Aeration & Exposure
This is the next level of wine swirl. Decanting wine give it more surface area to breath. The more surface area the wine is spread on, the more oxygen it can get in touch with. This helps alcohol to evaporate more and results into more aroma. More aroma means more accurate and distinguished wine tasting. Hence a great wine experience.
Improves Taste & Quality
Decanting wine also helps improving the taste and overall quality of the wine. Full-bodied wines that have higher level of tannins get softer with wine decanting. As the wine oxygenate more, it becomes smoother and less dry.
Warms Up The Wine
Different wines are best served at different temperatures. If the wine bottle has a lower temperature than the serving temperature, it must be warmed up to have a best wine experience. Wine decanting helps warming up the wine as it exposes the wine by maximising its surface area.
Do All Wines Need Decanting?
Of course not! As all wines are different, so are their wine decanting requirements. Wine decanting requirements depend upon the age of the wine, sediment content, and the overall body of the wine. here are some quick tips.
- Sparkling wines are a BIG No for wine decanting. We don’t really want their sparkles to go away before we sip.
- Older red wines with strong & complex flavors, residue, and sediments; younger wines with tannins require wine decanting.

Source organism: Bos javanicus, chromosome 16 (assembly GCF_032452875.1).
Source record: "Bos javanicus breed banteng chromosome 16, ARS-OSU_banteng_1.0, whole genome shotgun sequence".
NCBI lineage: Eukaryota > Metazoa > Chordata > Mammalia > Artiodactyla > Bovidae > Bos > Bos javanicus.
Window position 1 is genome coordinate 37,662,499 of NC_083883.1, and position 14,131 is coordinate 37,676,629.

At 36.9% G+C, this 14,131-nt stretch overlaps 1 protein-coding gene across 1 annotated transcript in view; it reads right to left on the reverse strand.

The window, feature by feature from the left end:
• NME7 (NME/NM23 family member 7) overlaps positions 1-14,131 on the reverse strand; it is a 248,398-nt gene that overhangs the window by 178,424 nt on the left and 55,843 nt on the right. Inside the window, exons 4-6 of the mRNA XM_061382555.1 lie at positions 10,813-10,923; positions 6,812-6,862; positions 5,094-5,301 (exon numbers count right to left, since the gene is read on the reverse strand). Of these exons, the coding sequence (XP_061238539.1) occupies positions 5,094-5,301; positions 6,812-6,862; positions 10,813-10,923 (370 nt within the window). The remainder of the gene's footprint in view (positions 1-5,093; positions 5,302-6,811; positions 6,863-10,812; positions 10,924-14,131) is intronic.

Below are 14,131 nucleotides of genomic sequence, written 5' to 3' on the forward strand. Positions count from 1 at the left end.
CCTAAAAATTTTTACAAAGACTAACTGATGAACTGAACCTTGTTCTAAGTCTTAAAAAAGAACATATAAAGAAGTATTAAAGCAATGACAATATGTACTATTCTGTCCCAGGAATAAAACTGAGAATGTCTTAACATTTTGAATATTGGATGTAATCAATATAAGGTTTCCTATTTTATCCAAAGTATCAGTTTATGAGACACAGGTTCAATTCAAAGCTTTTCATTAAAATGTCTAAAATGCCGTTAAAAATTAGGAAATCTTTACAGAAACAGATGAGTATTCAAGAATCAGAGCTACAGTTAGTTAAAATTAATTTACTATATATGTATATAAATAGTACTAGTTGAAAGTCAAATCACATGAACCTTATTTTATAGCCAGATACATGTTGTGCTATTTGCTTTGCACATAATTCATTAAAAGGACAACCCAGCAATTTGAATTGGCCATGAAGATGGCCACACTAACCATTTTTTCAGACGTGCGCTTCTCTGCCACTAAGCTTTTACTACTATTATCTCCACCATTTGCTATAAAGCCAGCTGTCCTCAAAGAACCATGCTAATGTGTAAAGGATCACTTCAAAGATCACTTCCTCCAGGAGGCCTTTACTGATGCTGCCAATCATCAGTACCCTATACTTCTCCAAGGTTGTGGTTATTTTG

- Red wines require decanting more than the white wines.
- Full-bodied wines are decanted for around 2-3 hours compared to medium-bodied (30-45 min) and light-bodied(15-30 min).
- The higher the alcohol content is, the longer is the wine decanting time.
How to use Wine Decanter?
Well, it’s not really a science. Make sure the purpose of the wine decanter is not defeated. here are the quick tips.
- Make sure the sediment and impurities (residue/cork particles) are at the bottom of the bottle. If not, keep the bottle upright for enough time to make it happen.
- If there are no sediments, pouring does not have to be really slow. If there are sediments, make sure the pouring is slow enough to prevent sediments from flowing into the decanter.
- Pour the wine into the decanter in a way that most of the wine touches the wall of the decanter. This is to make sure that most of the wine has good exposure to oxygen with the increased surface area.
Don’t miss to watch this one to know best way to use wine decanter.
Types of Wine Decanter
Thankfully, the types of wine decanter are not as complex as types of wine. There are two major categories of a decanter. The first category is influenced by shape and style whereas the second category is influenced by size.
If you see a decanter for wine as an art piece, and not really concerned about the science behind it, here are the top choices. Go for a Swan, Cornett, or duck wine decanter.
If you are really concerned about the science played by a decanter in the world of wines, you must choose a decanter based on its size. A small, medium, and large decanter are good for light-bodies, medium-bodied, and full-bodied wines respectively.